Lectins have been increasingly utilized as carriers for targeted drug delivery based on their specific binding to glycans located on mammalian cells. This study employed two lectins, B subunit of bacterial Shiga holotoxin (Stx1B) and fungal Clitocybe nebularis lectin (CNL), for surface display on the lactic acid bacterium Lactococcus lactis. The specific adhesion of these engineered, lectin-displaying L. lactis to cancer cells was evaluated. The expression and surface display of both lectins on L. lactis were demonstrated by western blotting and flow cytometry, respectively. MTS assays revealed that recombinant Stx1B had no effect on Caco-2 cell viability at concentrations of ≤25 µg/mL, whereas CNL was non-toxic even at relatively high concentrations of ≤250 µg/mL. Stx1B bound to Caco-2, HT-29 and HeLa cells after 1 h of incubation. CNL bound to Caco-2 cells and recognized several glycoproteins in HT-29 and Caco-2 cell homogenates of which a 70 kDa protein predominated. Confocal microscopy revealed adhesion of Stx1B-displaying L. lactis to HeLa, Caco-2, and, to a lesser extent, HT-29 cells; CNL-displaying L. lactis showed a relatively similar level of adherence to HT-29 and Caco-2 cells. Thus, lectin-displaying L. lactis might serve as a carrier in targeted drug delivery when coupled to a therapeutic moiety. Full article
(This article belongs to the Special Issue Physiology of Lactic Acid Bacteria and Applications to Biotechnology)
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12 pages, 2609 KiB  
Article
Environmental Conditions Affecting GABA Production in Lactococcus lactis NCDO 2118
by Valérie Laroute, Roberto Mazzoli, Pascal Loubière, Enrica Pessione and Muriel Cocaign-Bousquet
Microorganisms 2021, 9(1), 122; https://doi.org/10.3390/microorganisms9010122 - 7 Jan 2021
Cited by 19 | Viewed by 2831
Abstract
GABA (γ-aminobutyric acid) production has been widely described as an adaptive response to abiotic stress, allowing bacteria to survive in harsh environments. This work aimed to clarify and understand the relationship between GABA production and bacterial growth conditions, with particular reference to osmolarity. [...] Read more.
GABA (γ-aminobutyric acid) production has been widely described as an adaptive response to abiotic stress, allowing bacteria to survive in harsh environments. This work aimed to clarify and understand the relationship between GABA production and bacterial growth conditions, with particular reference to osmolarity. For this purpose, Lactococcus lactis NCDO 2118, a GABA-producing strain, was grown in glucose-supplemented chemically defined medium containing 34 mM L-glutamic acid, and different concentrations of salts (chloride, sulfate or phosphate ions) or polyols (sorbitol, glycerol). Unexpectedly, our data demonstrated that GABA production was not directly related to osmolarity. Chloride ions were the most significant factor influencing GABA yield in response to acidic stress while sulfate ions did not enhance GABA production. We demonstrated that the addition of chloride ions increased the glutamic acid decarboxylase (GAD) synthesis and the expression of the gadBC genes. Finally, under fed-batch conditions in a complex medium supplemented with 0.3 M NaCl and after a pH shift to 4.6, L. lactis NCDO 2118 was able to produce up to 413 mM GABA from 441 mM L-glutamic acid after only 56 h of culture, revealing the potential of L. lactis strains for intensive production of this bioactive molecule. Full article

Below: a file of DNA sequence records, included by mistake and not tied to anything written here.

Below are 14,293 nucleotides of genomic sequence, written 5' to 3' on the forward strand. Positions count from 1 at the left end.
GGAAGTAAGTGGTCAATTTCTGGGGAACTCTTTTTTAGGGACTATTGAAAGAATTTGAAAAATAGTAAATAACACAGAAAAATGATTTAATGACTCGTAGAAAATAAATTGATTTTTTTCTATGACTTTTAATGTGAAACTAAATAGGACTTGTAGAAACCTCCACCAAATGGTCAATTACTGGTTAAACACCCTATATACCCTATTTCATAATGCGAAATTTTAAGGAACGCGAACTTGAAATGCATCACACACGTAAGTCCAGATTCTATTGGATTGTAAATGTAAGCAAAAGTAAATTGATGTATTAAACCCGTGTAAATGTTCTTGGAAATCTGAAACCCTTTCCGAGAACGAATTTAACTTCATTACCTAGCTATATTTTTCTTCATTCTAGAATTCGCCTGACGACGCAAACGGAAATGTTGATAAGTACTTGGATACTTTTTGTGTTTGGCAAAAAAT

(This article belongs to the Special Issue Physiology of Lactic Acid Bacteria and Applications to Biotechnology)
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19 pages, 1360 KiB  
Article
Antimicrobial Potential of Food Lactic Acid Bacteria: Bioactive Peptide Decrypting from Caseins and Bacteriocin Production
by Stefano Nebbia, Cristina Lamberti, Giuliana Lo Bianco, Simona Cirrincione, Valerie Laroute, Muriel Cocaign-Bousquet, Laura Cavallarin, Maria Gabriella Giuffrida and Enrica Pessione
Microorganisms 2021, 9(1), 65; https://doi.org/10.3390/microorganisms9010065 - 29 Dec 2020
Cited by 24 | Viewed by 4855
Abstract
Lactic acid bacteria (LAB) potential in the food industry and in the biotechnological sector is a well-established interest. LAB potential in counteracting especially food-borne infections has received growing attention, but despite being a road full of promises is yet poorly explored. Furthermore, the [...] Read more.
Lactic acid bacteria (LAB) potential in the food industry and in the biotechnological sector is a well-established interest. LAB potential in counteracting especially food-borne infections has received growing attention, but despite being a road full of promises is yet poorly explored. Furthermore, the ability of LAB to produce antimicrobial compounds, both by ribosomal synthesis and by decrypting them from proteins, is of high value when considering the growing impact of multidrug resistant strains. The antimicrobial potential of 14 food-derived lactic acid bacteria strains has been investigated in this study. Among them, four strains were able to counteract Listeria monocytogenes growth: Lactococcus lactis SN12 and L. lactis SN17 by high lactic acid production, whereas L. lactis 41FLL3 and Lactobacillus sakei I151 by Nisin Z and Sakacin P production, respectively. Strains Lactococcus lactis MG1363, Lactobacillus rhamnosus 17D10 and Lactobacillus helveticus 4D5 were tested and selected for their potential attitude to hydrolyze caseins. All the strains were able to release bioactive peptides with already known antimicrobial, antihypertensive and opioid activities. These features render these strains or their bioactive molecules suitable for use in food as biocontrol agents, or as nutraceutical supplements to treat mild disorders such as moderate hypertension and children insomnia. These results highlight once again that LAB potential in ensuring food safety, food nutraceutical value and ultimately in favoring human health is still underexplored and underexploited. Full article